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Republic Day Special

Monday, Jan 27, 2020 12:30 [IST]

Last Update: Monday, Jan 27, 2020 06:55 [IST]

Republic Day Special

India’s last Governor-General: The story of a stamp

S. BALAKRISHNAN
The other day I was frantically searching for a particular stamp from among my philatelic collection since the 1940s. Well, I was born in mid 1950s but my father had a small, random collection from a decade earlier. As I was madly searching, I could clearly hear my wife mutter, “There goes this old crank, again rummaging through his ‘kuppai’ (trash) collection. Sigh! Even after retirement he is not helping me in household chores. Blah, blah….” Of course, she wanted me to know she was angry, so it was a clear and loud muttering; a warning before UFOs start flying from the kitchen. As I decided to postpone my search operation, my eyes caught sight of an old stamp which I had never noticed. It is always like that; I never get what I search for but get something unexpected. The collection is so disorgnaised that even after retirement I haven’t had the time to systemize it. After sulkily helping out my wife in household chores, when I analysed the stamp it transported me to the pre-republic days of our nation. The stamp depicts Rajaji taking over as Governor-General of India, the first Indian to hold the post before its nomenclature was changed to that of President of India after becoming a republic. So, Rajaji was also the last Governor-General of India. Here is the background story.
As India attained Independence, it was time for the British to quit India. Lord Louis Mountbatten replaced Wavell as the last Viceroy of the British government in India. As the last Viceroy of British India (March–August 1947) it fell on Mountbatten to oversee the transfer of power from Britain to India and Pakistan (West & East), the two new independent nations of the subcontinent that parted way with effect from the midnight of Aug. 14–15, 1947. However, Mountbatten continued as Governor-General of India from August 1947 to June 1948, when he helped persuade the Indian princely states to either merge with India or Pakistan.
When finally Mountbatten left India in June 1948, Chakravarthi Rajagopalachari (Rajaji / CR) took over as governor-general of India’s interim government on 21 June 1948, serving until 26 January 1950. Mountbatten’s first choice for the post, however, was Patel. But Prime Minister Nehru was not in agreement with Mountbatten’s first choice of Patel as his replacement. Neither was Patel himself interested. So it was Rajaji, Mountbatten’s second choice. In fact, Rajaji had served as Acting Governor-General of India for 15 days from 10 to 24 November 1947, when the Governor-General, Lord Mountbatten, was on leave in England to attend the wedding of Princess Elizabeth (now Queen) to Prince Philip, Mountbatten's nephew. With Queen Elizabeth II 94 years old now and not yet out as the Queen (she has been ruling for 48 years since 1952), alas, waiting in the line are her son Prince Charles (already aged 72), his son Williams and his son George (7 years)! Oh, well, I got (dis)attracted by the lineage. Prince Philip is aged 99!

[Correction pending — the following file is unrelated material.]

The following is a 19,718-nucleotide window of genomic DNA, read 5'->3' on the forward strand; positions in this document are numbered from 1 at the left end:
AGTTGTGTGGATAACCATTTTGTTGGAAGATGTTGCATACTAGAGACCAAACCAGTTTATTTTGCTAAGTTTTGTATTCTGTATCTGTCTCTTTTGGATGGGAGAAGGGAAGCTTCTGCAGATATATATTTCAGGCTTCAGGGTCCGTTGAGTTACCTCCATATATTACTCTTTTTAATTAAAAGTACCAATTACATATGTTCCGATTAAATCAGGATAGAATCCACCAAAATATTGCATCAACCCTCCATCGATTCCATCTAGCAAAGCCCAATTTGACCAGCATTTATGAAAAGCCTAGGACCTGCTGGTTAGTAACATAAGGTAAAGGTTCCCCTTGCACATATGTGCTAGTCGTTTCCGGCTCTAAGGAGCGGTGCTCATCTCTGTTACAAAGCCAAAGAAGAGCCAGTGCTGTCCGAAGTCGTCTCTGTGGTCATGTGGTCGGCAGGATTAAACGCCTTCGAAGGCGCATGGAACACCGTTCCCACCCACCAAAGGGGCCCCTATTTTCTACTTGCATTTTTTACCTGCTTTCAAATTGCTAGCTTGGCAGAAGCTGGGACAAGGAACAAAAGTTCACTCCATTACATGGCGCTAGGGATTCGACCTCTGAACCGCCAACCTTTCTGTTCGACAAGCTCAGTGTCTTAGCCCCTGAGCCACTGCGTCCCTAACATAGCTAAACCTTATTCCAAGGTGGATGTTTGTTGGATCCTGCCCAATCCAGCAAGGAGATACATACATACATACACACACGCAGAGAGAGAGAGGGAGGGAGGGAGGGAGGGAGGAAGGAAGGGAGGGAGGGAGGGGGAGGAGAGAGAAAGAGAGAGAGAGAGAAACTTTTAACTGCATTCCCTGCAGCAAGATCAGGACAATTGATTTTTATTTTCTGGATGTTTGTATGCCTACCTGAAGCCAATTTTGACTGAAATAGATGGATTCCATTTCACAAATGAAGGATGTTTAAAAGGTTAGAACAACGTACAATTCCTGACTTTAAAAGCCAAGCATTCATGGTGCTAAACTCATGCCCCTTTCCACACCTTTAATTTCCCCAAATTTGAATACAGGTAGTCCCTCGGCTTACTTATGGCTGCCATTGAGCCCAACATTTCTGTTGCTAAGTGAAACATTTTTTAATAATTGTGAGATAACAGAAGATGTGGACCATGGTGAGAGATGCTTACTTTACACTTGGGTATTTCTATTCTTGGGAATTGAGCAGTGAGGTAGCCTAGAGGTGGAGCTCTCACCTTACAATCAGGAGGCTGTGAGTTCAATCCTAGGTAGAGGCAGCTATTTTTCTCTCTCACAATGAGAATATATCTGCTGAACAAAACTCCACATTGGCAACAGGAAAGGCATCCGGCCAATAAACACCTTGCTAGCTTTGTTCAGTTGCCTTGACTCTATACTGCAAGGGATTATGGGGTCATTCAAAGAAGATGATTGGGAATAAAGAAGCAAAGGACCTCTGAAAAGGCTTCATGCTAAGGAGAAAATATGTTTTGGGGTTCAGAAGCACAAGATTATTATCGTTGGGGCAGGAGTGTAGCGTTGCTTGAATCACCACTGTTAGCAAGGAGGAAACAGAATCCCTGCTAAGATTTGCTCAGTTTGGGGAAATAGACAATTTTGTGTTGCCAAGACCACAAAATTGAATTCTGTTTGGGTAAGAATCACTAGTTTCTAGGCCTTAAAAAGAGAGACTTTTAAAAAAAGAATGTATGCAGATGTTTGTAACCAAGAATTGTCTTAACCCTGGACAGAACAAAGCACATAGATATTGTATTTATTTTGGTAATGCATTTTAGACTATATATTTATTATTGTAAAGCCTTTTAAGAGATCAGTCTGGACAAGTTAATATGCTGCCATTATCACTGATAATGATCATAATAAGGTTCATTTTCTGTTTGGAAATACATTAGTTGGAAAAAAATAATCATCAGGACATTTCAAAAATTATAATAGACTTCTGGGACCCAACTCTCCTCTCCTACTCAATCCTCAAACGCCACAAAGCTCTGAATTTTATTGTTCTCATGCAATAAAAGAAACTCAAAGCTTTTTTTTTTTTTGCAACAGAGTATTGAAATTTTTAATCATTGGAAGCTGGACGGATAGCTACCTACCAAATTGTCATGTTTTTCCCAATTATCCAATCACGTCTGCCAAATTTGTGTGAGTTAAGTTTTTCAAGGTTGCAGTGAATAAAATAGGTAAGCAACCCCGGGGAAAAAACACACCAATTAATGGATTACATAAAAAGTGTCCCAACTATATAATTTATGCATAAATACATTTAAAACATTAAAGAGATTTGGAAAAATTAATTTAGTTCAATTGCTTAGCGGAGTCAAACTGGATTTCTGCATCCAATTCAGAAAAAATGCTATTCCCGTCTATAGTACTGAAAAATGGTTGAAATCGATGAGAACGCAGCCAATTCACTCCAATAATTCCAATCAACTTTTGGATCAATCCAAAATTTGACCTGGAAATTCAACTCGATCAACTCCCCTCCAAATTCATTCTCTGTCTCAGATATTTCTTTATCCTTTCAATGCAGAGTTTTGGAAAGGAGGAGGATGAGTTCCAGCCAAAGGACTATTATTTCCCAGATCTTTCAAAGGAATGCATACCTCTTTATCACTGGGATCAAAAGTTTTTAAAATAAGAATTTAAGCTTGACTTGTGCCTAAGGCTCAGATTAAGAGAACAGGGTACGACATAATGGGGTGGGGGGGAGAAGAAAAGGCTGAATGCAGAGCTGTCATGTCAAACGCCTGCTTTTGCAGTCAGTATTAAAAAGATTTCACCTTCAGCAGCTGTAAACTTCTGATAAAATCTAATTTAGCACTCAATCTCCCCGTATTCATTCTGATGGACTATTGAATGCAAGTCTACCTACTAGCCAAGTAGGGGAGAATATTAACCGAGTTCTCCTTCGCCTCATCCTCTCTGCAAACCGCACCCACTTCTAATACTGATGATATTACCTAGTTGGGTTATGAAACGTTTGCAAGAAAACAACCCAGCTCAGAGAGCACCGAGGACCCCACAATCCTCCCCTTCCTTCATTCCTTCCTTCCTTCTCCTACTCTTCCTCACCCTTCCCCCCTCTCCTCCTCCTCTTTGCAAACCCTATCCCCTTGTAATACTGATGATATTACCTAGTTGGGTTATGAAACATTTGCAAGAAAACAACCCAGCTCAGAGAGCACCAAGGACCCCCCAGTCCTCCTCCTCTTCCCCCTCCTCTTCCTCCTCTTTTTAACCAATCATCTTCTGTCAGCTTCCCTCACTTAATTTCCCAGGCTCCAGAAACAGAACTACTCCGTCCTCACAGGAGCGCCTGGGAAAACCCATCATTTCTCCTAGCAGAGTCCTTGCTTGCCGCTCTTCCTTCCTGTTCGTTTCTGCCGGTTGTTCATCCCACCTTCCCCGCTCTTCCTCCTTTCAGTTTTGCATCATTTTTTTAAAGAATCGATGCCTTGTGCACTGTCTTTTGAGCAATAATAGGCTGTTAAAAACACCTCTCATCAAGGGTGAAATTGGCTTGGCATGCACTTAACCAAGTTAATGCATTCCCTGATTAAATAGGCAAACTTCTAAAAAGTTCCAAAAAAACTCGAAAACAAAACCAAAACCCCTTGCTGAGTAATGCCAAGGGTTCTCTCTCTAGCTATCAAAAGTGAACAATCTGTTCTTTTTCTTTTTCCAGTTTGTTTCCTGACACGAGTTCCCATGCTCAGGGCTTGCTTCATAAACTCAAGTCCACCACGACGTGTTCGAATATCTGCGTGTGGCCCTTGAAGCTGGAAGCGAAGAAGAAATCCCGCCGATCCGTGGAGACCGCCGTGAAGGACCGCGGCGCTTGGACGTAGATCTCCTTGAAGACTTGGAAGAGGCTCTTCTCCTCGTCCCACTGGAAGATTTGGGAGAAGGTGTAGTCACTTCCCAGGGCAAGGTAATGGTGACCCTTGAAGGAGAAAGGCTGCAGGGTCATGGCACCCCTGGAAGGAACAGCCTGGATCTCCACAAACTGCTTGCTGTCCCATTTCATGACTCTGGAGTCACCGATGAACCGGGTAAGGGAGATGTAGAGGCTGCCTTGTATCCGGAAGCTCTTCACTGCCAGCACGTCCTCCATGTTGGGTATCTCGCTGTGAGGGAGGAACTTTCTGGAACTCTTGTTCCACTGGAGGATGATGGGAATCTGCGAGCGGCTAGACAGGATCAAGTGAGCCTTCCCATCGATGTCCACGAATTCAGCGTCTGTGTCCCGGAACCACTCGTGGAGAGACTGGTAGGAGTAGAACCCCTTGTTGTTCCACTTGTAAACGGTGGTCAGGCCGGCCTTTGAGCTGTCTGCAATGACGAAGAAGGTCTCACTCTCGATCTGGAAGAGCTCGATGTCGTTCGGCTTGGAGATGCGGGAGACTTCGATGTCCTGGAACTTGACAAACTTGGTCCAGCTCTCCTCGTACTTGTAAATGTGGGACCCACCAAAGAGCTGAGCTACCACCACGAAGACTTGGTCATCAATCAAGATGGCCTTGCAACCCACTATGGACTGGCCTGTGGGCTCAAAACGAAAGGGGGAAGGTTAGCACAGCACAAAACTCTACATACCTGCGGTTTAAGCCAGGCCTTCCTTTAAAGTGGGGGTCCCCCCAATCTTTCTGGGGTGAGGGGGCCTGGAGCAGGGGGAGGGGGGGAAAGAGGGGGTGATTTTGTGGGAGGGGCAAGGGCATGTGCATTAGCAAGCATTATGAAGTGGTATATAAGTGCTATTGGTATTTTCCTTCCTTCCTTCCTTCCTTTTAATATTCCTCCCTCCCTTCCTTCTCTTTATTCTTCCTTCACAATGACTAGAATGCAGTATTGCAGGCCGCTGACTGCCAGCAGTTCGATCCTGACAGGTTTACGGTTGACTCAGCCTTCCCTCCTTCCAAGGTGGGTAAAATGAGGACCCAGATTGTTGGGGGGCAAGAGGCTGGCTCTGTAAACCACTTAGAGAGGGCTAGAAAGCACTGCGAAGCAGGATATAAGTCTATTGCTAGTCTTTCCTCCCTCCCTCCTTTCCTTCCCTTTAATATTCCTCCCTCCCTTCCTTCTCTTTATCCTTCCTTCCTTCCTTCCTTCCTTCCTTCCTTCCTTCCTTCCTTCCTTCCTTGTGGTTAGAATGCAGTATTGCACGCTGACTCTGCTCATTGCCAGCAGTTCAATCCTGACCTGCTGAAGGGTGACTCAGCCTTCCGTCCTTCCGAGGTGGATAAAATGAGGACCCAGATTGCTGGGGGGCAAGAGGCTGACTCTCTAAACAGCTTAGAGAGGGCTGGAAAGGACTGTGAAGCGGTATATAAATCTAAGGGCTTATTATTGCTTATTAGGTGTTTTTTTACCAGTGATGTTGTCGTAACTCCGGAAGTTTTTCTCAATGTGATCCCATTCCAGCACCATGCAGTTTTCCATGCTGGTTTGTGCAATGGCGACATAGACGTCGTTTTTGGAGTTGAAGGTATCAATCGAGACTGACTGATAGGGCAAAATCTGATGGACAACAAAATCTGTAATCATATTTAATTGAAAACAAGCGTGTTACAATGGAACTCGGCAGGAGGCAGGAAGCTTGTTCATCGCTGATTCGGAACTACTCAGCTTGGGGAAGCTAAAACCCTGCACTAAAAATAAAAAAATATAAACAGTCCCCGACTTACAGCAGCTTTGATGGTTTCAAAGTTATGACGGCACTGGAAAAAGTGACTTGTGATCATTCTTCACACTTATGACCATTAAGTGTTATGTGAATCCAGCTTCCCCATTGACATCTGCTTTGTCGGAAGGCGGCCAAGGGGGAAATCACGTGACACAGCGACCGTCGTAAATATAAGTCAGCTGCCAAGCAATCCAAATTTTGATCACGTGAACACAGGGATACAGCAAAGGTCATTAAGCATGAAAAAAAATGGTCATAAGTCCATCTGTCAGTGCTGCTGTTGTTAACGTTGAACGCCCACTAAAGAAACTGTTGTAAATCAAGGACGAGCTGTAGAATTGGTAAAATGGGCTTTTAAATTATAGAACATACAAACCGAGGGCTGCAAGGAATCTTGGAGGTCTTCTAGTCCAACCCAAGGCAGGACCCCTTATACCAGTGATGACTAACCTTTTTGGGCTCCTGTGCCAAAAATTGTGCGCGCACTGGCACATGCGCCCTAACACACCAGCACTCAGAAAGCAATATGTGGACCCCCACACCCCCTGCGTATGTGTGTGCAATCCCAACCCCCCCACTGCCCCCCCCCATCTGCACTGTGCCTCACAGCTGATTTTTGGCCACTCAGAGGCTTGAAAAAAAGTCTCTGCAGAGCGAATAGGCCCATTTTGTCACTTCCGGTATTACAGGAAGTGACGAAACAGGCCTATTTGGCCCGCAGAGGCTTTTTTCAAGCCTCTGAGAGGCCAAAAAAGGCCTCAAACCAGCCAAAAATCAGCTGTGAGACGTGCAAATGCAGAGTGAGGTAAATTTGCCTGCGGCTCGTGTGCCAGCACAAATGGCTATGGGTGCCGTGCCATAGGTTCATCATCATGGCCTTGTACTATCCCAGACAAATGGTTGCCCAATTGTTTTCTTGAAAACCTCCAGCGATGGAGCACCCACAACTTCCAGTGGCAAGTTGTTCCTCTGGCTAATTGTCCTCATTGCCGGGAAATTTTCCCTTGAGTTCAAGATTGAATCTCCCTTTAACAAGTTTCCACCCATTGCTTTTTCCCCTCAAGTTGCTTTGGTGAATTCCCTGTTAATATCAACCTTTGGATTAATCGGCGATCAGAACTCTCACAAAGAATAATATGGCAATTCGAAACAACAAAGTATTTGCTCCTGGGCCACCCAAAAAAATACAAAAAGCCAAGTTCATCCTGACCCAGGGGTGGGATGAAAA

Rajaji was initially reluctant to hold the post of Governor-General, but accepted it when Nehru ‘egged’ him on. Oops, Rajaji could get offended; he was a strict vegetarian. So, for the next 1 ½ years Rajaji was the first Indian to hold this post of Governor-General, the first Indian Head of State. It was likely that he would have continued as the first President of India as well but for the opposition from a section of Congress for the reason that Rajaji had not participated in the Quit India movement. North India vs. South India parochial factor also played a role, it can be safely assumed. Though Nehru supported his candidature, Rajaji decided to opt out and Dr. Rajendra Prasad took over from him on 26 January 1950, but the post had been re-designated as President of India. 
Later, however, fissures developed between Nehru and Rajaji when Rajaji served as Home Minister in Nehru’s cabinet after the death of Patel (Dy. PM, Home, Information) on 15 December 1950. Rajaji could hardly continue for ten months; he resigned as Home Minister on 25 October 1951 citing health reasons, because he could not tolerate any more being overruled by Nehru in critical issues. Returning to Madras, he was again chief minister of Madras from 1952 to 1954. Nehru’s government, however, awarded him Bharat Ratna in 1954 for meritorious service to the nation. That was political decency of those days.
Well, now coming to the story of the stamp – This was issued in 1978 on Rajaji’s birth centenary and depicts him taking over as the first G-G of free India on 21 June 1948, an exact replica of the B&W photo taken on that occasion in 1948.  On 26th Jan. 1950 when Rajaji gave his farewell address from the same spot from where  Rajendra Prasad took over as the first President, in the background stands an imposing figure of Buddha which was not there in 1948. Probably it is symbolic of India’s principle of peace!  (Photos courtesy – President’s Secretariat)
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Sikkim at a Glance

  • Area: 7096 Sq Kms
  • Capital: Gangtok
  • Altitude: 5,840 ft
  • Population: 6.10 Lakhs
  • Topography: Hilly terrain elevation from 600 to over 28,509 ft above sea level
  • Climate:
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  • Winter: Min- 0.48°C - Max 13°C
  • Rainfall: 325 cms per annum
  • Language Spoken: Nepali, Bhutia, Lepcha, Tibetan, English, Hindi